Book Review: The White Oak by Kim White

Title: The White Oak (Imperfect Darkness #1)
Author: Kim White
Pages: 136
Publisher: Story Machine Studio
ISBN: 132940014205108
Source: Netgalley

In The White Oak, the first book in the Imperfect Darkness series, Cora Alexander is pulled through a sinkhole and enters the underworld still alive. Her living presence threatens the tyrannical rule of Minos and the Infernal Judges who have hijacked the afterlife and rebuilt it, trapping human souls in a mechanical, computer-controlled city that lies at the core of the earth. To survive, Cora must rely on her untrustworthy guide, Minotaur, an artificial intelligence. She is helped by a mysterious voice, and by Sybil, underworld librarian and author of each person’s book of life. When Cora’s own book is destroyed, Sybil gives her a golden pen and sends her into the City to begin writing her own destiny. Along the way, she reunites with the ghost of her dead brother, Lucas, a genius programmer who alone is capable of finding the chink in Minos armor. This fast-paced adventure begins, and ends, in the middle of the action; introducing the characters, themes, and mysteries that find their resolution later in the series.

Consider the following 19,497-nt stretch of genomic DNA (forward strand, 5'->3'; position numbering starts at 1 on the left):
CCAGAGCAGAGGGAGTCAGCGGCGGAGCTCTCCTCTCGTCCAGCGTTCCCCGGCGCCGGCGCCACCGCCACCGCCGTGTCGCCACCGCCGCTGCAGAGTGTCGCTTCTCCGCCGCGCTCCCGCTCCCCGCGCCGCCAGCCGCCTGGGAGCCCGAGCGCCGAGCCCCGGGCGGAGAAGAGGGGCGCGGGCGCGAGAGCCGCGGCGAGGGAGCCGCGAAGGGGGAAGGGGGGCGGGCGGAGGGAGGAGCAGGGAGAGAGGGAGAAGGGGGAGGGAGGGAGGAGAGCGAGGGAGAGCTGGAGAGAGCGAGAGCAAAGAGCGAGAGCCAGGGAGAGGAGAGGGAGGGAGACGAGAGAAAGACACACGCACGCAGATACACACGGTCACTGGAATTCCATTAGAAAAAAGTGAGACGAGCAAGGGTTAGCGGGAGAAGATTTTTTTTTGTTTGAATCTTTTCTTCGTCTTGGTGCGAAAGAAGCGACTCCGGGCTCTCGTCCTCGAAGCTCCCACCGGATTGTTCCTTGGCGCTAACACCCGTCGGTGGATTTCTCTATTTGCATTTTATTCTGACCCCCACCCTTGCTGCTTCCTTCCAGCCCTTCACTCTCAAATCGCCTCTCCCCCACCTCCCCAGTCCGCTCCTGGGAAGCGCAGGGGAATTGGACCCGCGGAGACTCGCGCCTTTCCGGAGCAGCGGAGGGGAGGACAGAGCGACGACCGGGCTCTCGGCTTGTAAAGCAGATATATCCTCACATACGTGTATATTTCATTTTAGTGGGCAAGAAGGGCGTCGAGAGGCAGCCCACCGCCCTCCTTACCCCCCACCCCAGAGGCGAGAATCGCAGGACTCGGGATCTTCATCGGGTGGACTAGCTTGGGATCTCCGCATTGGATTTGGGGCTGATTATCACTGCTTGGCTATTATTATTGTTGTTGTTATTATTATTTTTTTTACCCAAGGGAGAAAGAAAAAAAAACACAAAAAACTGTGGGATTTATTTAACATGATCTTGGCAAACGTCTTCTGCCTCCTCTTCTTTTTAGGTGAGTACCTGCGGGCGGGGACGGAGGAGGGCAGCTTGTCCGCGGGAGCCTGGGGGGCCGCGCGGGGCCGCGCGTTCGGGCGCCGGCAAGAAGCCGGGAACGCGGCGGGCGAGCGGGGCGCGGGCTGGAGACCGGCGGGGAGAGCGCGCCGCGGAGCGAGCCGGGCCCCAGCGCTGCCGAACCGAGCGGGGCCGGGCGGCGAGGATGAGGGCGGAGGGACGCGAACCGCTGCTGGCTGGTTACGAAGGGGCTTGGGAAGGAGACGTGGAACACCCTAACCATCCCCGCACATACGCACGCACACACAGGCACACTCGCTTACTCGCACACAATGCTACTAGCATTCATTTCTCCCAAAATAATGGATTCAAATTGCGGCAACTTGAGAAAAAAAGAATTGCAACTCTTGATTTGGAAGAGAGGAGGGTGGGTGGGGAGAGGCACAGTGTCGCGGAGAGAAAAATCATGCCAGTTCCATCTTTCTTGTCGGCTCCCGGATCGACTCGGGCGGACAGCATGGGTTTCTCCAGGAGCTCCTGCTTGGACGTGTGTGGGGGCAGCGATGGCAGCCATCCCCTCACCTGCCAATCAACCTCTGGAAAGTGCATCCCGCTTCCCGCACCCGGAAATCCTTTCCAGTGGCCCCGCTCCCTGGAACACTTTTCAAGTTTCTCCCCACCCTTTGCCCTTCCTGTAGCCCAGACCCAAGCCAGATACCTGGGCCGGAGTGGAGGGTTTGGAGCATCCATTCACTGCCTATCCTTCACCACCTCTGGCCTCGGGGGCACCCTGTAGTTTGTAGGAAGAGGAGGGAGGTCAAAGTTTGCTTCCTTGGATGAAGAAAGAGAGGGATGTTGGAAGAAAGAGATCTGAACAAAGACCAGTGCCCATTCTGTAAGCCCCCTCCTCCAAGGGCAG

The first few pages of this book started with a boom. The readers immediately plunges into the story and it didn’t stop there until the very last page. The White Oak is a dual POV story switching between Cora to Lucas whilst Cora is alive in the underworld, Lucas is undoubtedly dead. Yes, Cora is still alive while in the underworld and that lies the big (?) and mystery in  the novel. There is a bigger picture in this series and The White Oak was a great teaser to start it all.

As I said, the moment you started reading the book you’ll be sucked into the story immediately. While switching POV between Cora and Lucas regarding the current situation, you’ll also be reading about the backstory of the two which is a good thing because some books don’t do this making it more confusing to follow a story.

Greek mythology is heavily incorportated in the story and I love Greek mythology. I think that’s one of the reasons why I loved reading The White Oak to begin with. The writing was awesome – smooth, though I think some people might not enjoy the dual POV BUT in all fairness to the author, you’ll definitely know who’s speaking at the moment. It was also a quick read, it was around less than 150 pages in my Nook which is a plus for me. Short enough to enjoy and get hooked and long enough to grasp what the series is about and what to expect from the following books. And add that gorgeous cover, who would be interested right? Highly recommended indeed.